Think about all the data in your organisation. The documents, the figures, the emails, the lists of contact details, the compromising photos of you at the company Christmas party…
Now imagine all that data has been made public. Imagine it’s been given to your competitors, your clients, your suppliers – everyone.
Not a pleasant thought, is it?
Why is cybersecurity important?
The world is still feeling the aftershocks from the revelation of the Panama Papers. A single cyberattack on Mossack Fonseca, a Panamanian law firm, yielded 11.5 million documents containing sensitive information about hundreds of thousands of companies.
The global uproar at the leak has already caused one world leader to resign and even implicated our very own David Cameron in some naughty little dealings. Bless him.
In light of this, perhaps it’s time to give your own cybersecurity a second thought. We reckon the Icelandic prime minister would probably agree…
How did Mossack Fonseca get hacked?
At first glance the Mossack Fonseca leak may seem like the work of a hardened cyber-genius, but dig a little deeper and you may find the breach was simpler than it looked.
Turns out that at the time of the breach Mossack’s front-end computer systems were out of date and littered with security defects.
Forbes reported that the company was running its main website using a three-month-old version of WordPress known to contain vulnerabilities.
Even more worryingly, Internet records suggest Mossack’s client portal was running on a three-year-old version of Drupal, 7.23, which had at least 25 known vulnerabilities.
According to Wired, the company hadn’t updated its Outlook login since 2009 and had failed to update its client portal login since 2013.
WordPress security company Wordfence revealed that Mossack Fonseca was also running a vulnerable version of the WordPress plugin Revolution Slider.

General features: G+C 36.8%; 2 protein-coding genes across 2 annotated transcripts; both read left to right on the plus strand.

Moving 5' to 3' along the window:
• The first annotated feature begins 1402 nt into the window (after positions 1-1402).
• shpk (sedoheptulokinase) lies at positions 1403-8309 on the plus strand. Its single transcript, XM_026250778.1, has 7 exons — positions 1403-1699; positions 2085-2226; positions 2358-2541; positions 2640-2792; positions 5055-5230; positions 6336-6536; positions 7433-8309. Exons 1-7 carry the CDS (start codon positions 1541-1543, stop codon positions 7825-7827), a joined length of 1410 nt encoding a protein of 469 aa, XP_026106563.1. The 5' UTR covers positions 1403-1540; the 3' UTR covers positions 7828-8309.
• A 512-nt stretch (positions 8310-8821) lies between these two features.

The plugin’s vulnerabilities make it woefully easy to breach and allow unauthenticated users to upload files to the site’s servers.
A fixed version of the plugin is available – but Mossack Fonseca had failed to update the plugin since 2013.
A firewall could have helped guard against attack – but Mossack didn’t have one of those either.
Once the hacker found their way into the web server, it would have been easy for them to move laterally into Mossack’s email servers, which were on the same network.
What can I do to protect my own company?
One of the most important steps you can take to protect your organisation is to make sure all your software is kept up-to-date.
Ensure you have a thorough security patching regime in place – but don’t count on this alone.
There will always be a window of time between a vulnerability being found and a patch becoming available. This can give hackers a way in.
On top of updating regularly, install a firewall and scan regularly for malware and other enhanced security features.
Back your site up regularly and use secure passwords, which should also be updated often.
Another important lesson we can learn from the sad fate of Mossack Fonseca is to not put all our eggs in one basket.
If Mossack’s email servers hadn’t been on the same network as their web servers, the damage could have been mitigated.
Compartmentalise your data, and don’t give anyone access to more of it than they need. The more sensitive the information, the more careful you should be.
The scale of the Panama Papers leak is truly staggering, and a devastating lesson in cybersecurity for Mossack Fonseca.
Luckily it happened to them and not you – so learn from their mistakes!
If you have any questions about this – or any cybersecurity issue – just give us a call on 0207 100 4562 and we’d be only too happy to talk you through your options.